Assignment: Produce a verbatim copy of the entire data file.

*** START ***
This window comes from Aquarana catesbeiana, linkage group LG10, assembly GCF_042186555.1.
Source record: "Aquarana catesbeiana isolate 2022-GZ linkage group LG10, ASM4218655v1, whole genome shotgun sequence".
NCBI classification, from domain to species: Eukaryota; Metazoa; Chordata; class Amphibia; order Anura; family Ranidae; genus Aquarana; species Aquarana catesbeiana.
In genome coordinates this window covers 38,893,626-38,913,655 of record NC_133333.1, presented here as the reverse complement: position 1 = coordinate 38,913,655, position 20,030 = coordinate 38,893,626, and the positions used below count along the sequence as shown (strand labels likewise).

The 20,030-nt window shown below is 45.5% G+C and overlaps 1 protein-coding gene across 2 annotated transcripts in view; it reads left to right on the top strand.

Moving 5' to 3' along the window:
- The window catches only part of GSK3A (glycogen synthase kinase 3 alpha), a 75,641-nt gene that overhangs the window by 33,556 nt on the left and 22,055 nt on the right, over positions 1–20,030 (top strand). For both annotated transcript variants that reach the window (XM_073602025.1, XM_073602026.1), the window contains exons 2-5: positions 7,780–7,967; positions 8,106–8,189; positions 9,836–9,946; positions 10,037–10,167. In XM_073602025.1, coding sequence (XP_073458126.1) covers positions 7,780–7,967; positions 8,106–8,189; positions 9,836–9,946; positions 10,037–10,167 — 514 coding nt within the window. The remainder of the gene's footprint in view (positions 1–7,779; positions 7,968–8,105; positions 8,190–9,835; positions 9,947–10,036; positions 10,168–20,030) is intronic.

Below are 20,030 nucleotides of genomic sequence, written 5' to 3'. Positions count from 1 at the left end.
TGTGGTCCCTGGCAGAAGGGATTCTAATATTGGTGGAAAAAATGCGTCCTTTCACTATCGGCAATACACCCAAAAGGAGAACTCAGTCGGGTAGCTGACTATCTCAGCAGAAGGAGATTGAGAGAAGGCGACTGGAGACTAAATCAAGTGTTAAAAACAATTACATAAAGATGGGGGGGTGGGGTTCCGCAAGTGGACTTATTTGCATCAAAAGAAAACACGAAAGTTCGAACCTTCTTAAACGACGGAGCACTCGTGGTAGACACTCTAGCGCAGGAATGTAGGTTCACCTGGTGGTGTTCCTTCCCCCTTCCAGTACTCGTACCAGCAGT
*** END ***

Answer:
This window comes from Aquarana catesbeiana, linkage group LG10, assembly GCF_042186555.1.
Source record: "Aquarana catesbeiana isolate 2022-GZ linkage group LG10, ASM4218655v1, whole genome shotgun sequence".
NCBI classification, from domain to species: Eukaryota; Metazoa; Chordata; class Amphibia; order Anura; family Ranidae; genus Aquarana; species Aquarana catesbeiana.
In genome coordinates this window covers 38,893,626-38,913,655 of record NC_133333.1, presented here as the reverse complement: position 1 = coordinate 38,913,655, position 20,030 = coordinate 38,893,626, and the positions used below count along the sequence as shown (strand labels likewise).

The 20,030-nt window shown below is 45.5% G+C and overlaps 1 protein-coding gene across 2 annotated transcripts in view; it reads left to right on the top strand.

Moving 5' to 3' along the window:
- The window catches only part of GSK3A (glycogen synthase kinase 3 alpha), a 75,641-nt gene that overhangs the window by 33,556 nt on the left and 22,055 nt on the right, over positions 1–20,030 (top strand). For both annotated transcript variants that reach the window (XM_073602025.1, XM_073602026.1), the window contains exons 2-5: positions 7,780–7,967; positions 8,106–8,189; positions 9,836–9,946; positions 10,037–10,167. In XM_073602025.1, coding sequence (XP_073458126.1) covers positions 7,780–7,967; positions 8,106–8,189; positions 9,836–9,946; positions 10,037–10,167 — 514 coding nt within the window. The remainder of the gene's footprint in view (positions 1–7,779; positions 7,968–8,105; positions 8,190–9,835; positions 9,947–10,036; positions 10,168–20,030) is intronic.

Below are 20,030 nucleotides of genomic sequence, written 5' to 3'. Positions count from 1 at the left end.
TGTGGTCCCTGGCAGAAGGGATTCTAATATTGGTGGAAAAAATGCGTCCTTTCACTATCGGCAATACACCCAAAAGGAGAACTCAGTCGGGTAGCTGACTATCTCAGCAGAAGGAGATTGAGAGAAGGCGACTGGAGACTAAATCAAGTGTTAAAAACAATTACATAAAGATGGGGGGGTGGGGTTCCGCAAGTGGACTTATTTGCATCAAAAGAAAACACGAAAGTTCGAACCTTCTTAAACGACGGAGCACTCGTGGTAGACACTCTAGCGCAGGAATGTAGGTTCACCTGGTGGTGTTCCTTCCCCCTTCCAGTACTCGTACCAGCAGT